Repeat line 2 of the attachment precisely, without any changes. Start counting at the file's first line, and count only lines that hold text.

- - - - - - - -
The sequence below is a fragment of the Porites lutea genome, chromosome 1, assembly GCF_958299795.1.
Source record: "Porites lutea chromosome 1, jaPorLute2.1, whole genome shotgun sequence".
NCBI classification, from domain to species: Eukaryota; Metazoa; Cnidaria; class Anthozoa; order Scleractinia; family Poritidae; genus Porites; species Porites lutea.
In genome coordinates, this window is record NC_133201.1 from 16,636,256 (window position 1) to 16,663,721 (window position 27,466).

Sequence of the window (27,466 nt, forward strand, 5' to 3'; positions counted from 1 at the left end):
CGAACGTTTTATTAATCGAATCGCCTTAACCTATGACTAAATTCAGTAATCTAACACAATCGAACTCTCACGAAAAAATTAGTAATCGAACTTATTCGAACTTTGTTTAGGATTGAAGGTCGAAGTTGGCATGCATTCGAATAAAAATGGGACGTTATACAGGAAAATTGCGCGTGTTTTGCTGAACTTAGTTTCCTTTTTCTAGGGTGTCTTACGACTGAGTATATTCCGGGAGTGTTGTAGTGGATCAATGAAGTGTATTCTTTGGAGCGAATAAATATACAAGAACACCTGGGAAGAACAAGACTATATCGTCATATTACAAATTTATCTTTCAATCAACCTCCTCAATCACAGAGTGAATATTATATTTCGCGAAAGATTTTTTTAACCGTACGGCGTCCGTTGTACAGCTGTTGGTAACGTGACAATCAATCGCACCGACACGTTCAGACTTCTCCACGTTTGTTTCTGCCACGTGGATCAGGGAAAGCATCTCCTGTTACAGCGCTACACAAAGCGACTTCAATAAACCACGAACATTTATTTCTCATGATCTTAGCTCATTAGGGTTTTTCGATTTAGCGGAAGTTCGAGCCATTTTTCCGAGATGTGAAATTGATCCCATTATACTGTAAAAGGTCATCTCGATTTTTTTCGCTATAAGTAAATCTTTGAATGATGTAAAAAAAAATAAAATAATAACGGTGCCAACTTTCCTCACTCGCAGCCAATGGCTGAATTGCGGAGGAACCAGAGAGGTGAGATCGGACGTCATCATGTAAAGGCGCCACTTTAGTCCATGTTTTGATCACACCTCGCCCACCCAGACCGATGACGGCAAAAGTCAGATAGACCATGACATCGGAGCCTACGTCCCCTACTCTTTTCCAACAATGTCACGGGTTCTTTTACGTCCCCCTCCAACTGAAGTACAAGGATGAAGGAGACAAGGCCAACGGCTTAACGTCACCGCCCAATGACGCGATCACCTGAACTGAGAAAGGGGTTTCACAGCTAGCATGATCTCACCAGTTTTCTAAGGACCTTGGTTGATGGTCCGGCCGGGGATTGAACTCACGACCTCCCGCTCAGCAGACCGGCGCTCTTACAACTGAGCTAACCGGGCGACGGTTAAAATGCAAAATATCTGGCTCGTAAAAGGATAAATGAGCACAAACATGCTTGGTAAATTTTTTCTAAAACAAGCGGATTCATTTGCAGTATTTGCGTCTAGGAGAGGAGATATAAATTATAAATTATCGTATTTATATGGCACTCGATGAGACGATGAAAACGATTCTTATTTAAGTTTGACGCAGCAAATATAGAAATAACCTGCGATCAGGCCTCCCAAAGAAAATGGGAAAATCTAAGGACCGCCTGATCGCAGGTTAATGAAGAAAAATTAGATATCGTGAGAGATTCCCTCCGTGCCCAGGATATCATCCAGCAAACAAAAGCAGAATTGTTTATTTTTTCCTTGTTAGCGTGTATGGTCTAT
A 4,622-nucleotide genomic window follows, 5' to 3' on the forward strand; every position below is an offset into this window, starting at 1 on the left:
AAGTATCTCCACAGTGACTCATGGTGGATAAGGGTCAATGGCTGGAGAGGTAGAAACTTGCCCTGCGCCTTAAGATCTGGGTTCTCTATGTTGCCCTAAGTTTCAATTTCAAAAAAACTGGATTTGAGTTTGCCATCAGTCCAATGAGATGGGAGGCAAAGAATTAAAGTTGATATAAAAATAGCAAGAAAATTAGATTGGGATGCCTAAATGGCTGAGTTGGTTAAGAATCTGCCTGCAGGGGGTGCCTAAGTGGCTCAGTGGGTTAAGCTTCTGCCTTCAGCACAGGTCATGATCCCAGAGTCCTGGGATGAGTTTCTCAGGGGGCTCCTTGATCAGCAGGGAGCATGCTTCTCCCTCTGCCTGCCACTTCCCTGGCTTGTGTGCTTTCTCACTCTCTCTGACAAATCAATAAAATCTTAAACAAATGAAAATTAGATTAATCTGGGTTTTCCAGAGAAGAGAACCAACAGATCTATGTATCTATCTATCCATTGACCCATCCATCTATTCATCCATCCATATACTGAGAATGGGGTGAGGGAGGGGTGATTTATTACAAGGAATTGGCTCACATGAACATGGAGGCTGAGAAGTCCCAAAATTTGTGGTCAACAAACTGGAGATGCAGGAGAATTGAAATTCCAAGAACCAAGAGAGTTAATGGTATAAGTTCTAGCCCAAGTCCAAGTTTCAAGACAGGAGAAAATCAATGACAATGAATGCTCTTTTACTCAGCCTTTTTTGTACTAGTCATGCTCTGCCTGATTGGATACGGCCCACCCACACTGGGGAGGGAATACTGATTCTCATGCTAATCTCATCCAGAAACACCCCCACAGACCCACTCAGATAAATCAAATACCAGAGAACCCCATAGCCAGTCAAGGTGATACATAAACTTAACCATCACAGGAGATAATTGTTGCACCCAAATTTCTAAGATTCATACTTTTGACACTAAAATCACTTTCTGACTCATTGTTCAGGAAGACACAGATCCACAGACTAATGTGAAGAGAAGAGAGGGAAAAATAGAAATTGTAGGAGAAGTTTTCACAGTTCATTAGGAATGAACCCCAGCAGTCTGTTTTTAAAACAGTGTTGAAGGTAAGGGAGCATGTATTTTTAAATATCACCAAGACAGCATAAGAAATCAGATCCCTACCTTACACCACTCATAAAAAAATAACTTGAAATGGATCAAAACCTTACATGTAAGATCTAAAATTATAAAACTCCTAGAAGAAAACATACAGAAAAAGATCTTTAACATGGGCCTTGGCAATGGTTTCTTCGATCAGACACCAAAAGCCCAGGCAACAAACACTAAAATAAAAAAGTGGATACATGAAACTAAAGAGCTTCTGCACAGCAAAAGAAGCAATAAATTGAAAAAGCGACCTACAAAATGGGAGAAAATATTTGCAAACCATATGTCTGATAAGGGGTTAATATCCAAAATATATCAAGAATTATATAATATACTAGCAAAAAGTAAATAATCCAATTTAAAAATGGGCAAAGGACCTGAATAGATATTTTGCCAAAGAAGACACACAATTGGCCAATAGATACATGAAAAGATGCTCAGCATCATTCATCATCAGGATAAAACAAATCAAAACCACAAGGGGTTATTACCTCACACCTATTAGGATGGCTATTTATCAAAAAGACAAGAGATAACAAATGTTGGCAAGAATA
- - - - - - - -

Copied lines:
Source record: "Porites lutea chromosome 1, jaPorLute2.1, whole genome shotgun sequence".